Things that Helped Me:
Weighted blanket - I don’t utilize mine as much as I probably should, but a lot of that is because I got it within the past month, so my experience is quite limited. However, I feel like this is an easy way to not feel constricted in your own body. When I get really anxious or go through an anxiety attack, I feel very tense and shaky, and my weighted blanket has been very beneficial to ease that restricted feeling.
Walks - I live in Ohio, so winter walks are not always as fun as summer walks, however, I’m also a massive nature and snow fan, so I still get a lot of benefits! If you’re not an outside person, moving your body in any way is still super helpful for your mind to breathe and not feel as static. I highly recommend yoga. There are tons of easy YouTube tutorials, and as a very flexibly-challenged person, that’s something that was vital for me! I did sports growing up and love being active in general, so I tend to get anxious more so when I don’t move for long periods of time, but I completely understand the other side of this, especially when the weather starts getting colder and going outside is more difficult.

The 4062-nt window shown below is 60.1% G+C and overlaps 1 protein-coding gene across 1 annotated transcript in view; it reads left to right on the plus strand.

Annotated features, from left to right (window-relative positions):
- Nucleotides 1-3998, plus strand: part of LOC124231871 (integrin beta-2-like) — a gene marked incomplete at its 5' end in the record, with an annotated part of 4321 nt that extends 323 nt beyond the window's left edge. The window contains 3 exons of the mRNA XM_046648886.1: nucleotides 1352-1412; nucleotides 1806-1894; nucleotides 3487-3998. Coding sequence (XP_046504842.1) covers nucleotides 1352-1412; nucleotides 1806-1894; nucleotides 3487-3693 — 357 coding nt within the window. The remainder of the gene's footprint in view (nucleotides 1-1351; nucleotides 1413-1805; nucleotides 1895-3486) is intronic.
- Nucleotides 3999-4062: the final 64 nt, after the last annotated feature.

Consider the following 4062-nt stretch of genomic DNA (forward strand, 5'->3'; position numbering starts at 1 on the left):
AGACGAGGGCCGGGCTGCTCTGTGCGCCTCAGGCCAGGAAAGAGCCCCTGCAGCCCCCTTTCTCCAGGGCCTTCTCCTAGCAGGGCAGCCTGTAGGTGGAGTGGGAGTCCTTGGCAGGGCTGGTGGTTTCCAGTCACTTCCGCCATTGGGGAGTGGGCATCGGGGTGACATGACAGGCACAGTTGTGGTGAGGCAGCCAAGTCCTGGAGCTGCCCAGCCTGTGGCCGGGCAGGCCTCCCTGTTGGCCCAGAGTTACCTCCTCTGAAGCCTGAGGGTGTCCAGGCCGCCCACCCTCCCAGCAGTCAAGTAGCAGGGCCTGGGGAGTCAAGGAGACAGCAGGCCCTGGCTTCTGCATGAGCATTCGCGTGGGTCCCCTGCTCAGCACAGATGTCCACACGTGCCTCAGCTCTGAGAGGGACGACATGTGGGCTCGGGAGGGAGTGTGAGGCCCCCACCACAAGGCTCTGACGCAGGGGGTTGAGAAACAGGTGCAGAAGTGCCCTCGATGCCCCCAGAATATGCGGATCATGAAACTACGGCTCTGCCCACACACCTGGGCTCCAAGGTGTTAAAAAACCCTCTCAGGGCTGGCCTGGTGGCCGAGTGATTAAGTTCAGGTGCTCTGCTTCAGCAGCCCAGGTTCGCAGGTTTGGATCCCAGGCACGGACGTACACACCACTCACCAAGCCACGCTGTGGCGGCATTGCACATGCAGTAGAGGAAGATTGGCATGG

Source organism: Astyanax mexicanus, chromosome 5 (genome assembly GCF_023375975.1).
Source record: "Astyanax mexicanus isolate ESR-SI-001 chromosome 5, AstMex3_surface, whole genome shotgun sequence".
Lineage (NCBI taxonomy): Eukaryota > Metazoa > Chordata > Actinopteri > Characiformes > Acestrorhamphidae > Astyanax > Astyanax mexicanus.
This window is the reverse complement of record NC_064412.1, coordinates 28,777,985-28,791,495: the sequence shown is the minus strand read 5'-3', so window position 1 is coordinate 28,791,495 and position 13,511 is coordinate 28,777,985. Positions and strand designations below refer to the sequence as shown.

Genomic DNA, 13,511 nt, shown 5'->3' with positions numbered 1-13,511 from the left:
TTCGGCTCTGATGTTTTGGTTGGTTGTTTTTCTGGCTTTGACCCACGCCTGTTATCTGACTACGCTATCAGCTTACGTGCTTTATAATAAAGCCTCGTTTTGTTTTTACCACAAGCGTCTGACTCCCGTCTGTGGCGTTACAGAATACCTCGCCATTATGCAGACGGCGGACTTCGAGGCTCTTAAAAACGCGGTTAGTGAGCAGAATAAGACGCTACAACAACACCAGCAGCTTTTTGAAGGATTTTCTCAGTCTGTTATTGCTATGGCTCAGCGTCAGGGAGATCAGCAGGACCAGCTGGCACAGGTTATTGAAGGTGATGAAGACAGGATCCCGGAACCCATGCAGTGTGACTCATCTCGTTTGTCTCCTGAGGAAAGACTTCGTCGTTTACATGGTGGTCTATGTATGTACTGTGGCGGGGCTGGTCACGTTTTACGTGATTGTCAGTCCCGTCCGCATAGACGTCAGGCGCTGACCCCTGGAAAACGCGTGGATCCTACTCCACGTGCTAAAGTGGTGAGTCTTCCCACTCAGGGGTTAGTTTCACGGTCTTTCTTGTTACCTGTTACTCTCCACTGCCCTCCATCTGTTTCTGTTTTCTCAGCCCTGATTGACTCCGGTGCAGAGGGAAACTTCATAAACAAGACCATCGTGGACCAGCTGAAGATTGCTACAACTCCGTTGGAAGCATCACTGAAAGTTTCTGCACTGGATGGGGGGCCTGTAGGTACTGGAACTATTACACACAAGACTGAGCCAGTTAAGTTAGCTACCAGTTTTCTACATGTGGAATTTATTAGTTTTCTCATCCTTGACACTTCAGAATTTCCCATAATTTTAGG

Personal Fashion Shows - This one may be too specific for others to relate to, but I have an intense love for fashion and beauty as an art form, which I hope doesn’t sound as terribly conceited as it sounds in my head! Sometimes when I’m not feeling my best emotionally my immediate desire is to make myself feel better on the outside. I feel like this sounds very self-care like, but there’s a reason it helps! If you’re a creative and artsy person, I’m a first believer in fashion and beauty as an art form. From my experience, trying on new clothing styles and choices that you don’t immediately always gravitate towards can be really freeing. [bf_image id="qdvrjs-8b4fkw-6ufmde"] I’m still new to medication, but it’s been a work in progress for a long time coming. I’ll always have work to do on myself, but now it’s a much healthier pace and system of caring for myself. I started literally scheduling out time for myself, and if that’s something you need to, even just for a while, that can be so beneficial, so get out there and do some self-love!